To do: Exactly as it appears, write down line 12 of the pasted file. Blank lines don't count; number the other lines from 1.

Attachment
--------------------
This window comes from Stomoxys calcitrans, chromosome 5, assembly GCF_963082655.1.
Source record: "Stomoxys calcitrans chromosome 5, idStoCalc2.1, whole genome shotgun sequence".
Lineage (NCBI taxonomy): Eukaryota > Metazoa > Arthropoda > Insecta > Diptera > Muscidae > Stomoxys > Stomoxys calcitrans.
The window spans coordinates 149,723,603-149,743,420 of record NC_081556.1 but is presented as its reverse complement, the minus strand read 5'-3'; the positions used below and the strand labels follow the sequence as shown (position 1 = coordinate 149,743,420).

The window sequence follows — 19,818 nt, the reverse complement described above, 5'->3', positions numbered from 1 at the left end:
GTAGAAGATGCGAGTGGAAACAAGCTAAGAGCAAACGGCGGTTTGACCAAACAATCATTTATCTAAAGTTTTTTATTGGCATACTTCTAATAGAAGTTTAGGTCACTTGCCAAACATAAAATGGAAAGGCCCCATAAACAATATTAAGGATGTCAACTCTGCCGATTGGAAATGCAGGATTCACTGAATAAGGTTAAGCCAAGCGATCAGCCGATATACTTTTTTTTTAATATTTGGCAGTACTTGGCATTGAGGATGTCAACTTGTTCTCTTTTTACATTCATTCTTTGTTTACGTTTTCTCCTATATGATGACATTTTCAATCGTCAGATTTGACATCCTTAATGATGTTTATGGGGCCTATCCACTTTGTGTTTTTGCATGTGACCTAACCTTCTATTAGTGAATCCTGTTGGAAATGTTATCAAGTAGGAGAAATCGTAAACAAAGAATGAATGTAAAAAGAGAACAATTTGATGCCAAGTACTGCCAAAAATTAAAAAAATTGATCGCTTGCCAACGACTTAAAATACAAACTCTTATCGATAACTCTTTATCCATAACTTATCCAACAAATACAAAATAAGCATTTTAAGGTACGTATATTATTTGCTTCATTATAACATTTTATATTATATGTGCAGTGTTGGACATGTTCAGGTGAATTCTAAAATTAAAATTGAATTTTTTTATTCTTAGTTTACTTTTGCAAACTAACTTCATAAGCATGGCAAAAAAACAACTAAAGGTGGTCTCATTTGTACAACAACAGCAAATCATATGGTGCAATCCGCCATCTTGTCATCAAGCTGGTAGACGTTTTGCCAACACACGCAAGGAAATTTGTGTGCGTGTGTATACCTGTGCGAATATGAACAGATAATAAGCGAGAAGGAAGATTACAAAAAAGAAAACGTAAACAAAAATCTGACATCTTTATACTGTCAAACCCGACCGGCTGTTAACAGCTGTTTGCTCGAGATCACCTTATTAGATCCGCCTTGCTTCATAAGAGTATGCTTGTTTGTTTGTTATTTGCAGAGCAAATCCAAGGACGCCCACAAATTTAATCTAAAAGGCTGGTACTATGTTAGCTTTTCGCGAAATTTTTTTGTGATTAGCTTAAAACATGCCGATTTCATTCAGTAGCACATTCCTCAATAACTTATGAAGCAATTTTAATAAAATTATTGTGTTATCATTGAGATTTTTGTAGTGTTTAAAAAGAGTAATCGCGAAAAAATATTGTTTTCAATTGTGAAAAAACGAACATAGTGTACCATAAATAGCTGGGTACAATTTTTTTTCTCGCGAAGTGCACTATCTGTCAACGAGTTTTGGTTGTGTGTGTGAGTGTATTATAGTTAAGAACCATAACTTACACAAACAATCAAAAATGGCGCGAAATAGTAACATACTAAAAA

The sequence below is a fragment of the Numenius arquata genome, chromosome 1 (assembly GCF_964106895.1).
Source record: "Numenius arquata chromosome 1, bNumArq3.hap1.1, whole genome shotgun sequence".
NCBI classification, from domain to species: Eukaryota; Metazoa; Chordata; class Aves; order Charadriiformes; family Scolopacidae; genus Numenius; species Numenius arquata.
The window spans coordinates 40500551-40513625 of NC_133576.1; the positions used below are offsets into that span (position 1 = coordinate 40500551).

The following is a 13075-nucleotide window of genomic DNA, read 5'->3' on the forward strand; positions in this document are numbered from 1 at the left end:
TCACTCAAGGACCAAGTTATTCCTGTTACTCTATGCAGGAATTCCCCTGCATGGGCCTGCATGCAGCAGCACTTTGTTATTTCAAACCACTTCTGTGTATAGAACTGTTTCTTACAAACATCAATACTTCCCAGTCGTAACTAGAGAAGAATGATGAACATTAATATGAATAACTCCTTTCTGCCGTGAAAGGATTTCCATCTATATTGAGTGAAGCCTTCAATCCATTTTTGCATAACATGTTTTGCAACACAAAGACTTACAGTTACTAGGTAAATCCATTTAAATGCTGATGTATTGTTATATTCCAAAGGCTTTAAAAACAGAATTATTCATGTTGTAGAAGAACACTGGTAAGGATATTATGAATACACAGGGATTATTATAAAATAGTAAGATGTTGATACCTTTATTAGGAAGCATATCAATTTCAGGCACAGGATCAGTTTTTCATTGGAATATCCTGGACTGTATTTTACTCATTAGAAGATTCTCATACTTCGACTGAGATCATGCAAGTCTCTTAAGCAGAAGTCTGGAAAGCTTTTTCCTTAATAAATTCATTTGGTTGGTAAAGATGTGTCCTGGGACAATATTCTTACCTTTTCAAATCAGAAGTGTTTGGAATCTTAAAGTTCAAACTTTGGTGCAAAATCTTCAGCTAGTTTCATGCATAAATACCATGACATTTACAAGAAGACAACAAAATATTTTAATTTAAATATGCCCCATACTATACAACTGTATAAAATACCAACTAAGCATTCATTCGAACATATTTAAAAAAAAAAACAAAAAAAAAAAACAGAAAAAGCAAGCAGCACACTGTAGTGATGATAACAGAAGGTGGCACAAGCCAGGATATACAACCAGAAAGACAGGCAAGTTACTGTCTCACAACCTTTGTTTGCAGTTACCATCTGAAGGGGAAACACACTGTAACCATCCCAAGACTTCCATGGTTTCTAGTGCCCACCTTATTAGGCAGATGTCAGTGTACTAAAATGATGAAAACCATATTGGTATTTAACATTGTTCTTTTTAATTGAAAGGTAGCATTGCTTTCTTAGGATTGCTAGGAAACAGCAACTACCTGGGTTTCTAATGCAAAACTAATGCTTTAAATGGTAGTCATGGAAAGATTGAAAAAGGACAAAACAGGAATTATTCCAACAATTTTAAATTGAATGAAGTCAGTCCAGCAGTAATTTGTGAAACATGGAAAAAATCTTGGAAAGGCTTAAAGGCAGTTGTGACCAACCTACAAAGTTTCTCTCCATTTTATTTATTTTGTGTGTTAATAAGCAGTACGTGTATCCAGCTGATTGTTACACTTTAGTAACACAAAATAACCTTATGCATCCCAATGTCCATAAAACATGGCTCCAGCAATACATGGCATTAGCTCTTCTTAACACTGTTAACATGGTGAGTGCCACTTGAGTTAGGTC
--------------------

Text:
TCACTCAAGGACCAAGTTATTCCTGTTACTCTATGCAGGAATTCCCCTGCATGGGCCTGCATGCAGCAGCACTTTGTTATTTCAAACCACTTCTGTGTATAGAACTGTTTCTTACAAACATCAATACTTCCCAGTCGTAACTAGAGAAGAATGATGAACATTAATATGAATAACTCCTTTCTGCCGTGAAAGGATTTCCATCTATATTGAGTGAAGCCTTCAATCCATTTTTGCATAACATGTTTTGCAACACAAAGACTTACAGTTACTAGGTAAATCCATTTAAATGCTGATGTATTGTTATATTCCAAAGGCTTTAAAAACAGAATTATTCATGTTGTAGAAGAACACTGGTAAGGATATTATGAATACACAGGGATTATTATAAAATAGTAAGATGTTGATACCTTTATTAGGAAGCATATCAATTTCAGGCACAGGATCAGTTTTTCATTGGAATATCCTGGACTGTATTTTACTCATTAGAAGATTCTCATACTTCGACTGAGATCATGCAAGTCTCTTAAGCAGAAGTCTGGAAAGCTTTTTCCTTAATAAATTCATTTGGTTGGTAAAGATGTGTCCTGGGACAATATTCTTACCTTTTCAAATCAGAAGTGTTTGGAATCTTAAAGTTCAAACTTTGGTGCAAAATCTTCAGCTAGTTTCATGCATAAATACCATGACATTTACAAGAAGACAACAAAATATTTTAATTTAAATATGCCCCATACTATACAACTGTATAAAATACCAACTAAGCATTCATTCGAACATATTTAAAAAAAAAAACAAAAAAAAAAAACAGAAAAAGCAAGCAGCACACTGTAGTGATGATAACAGAAGGTGGCACAAGCCAGGATATACAACCAGAAAGACAGGCAAGTTACTGTCTCACAACCTTTGTTTGCAGTTACCATCTGAAGGGGAAACACACTGTAACCATCCCAAGACTTCCATGGTTTCTAGTGCCCACCTTATTAGGCAGATGTCAGTGTACTAAAATGATGAAAACCATATTGGTATTTAACATTGTTCTTTTTAATTGAAAGGTAGCATTGCTTTCTTAGGATTGCTAGGAAACAGCAACTACCTGGGTTTCTAATGCAAAACTAATGCTTTAAATGGTAGTCATGGAAAGATTGAAAAAGGACAAAACAGGAATTATTCCAACAATTTTAAATTGAATGAAGTCAGTCCAGCAGTAATTTGTGAAACATGGAAAAAATCTTGGAAAGGCTTAAAGGCAGTTGTGACCAACCTACAAAGTTTCTCTCCATTTTATTTATTTTGTGTGTTAATAAGCAGTACGTGTATCCAGCTGATTGTTACACTTTAGTAACACAAAATAACCTTATGCATCCCAATGTCCATAAAACATGGCTCCAGCAATACATGGCATTAGCTCTTCTTAACACTGTTAACATGGTGAGTGCCACTTGAGTTAGGTC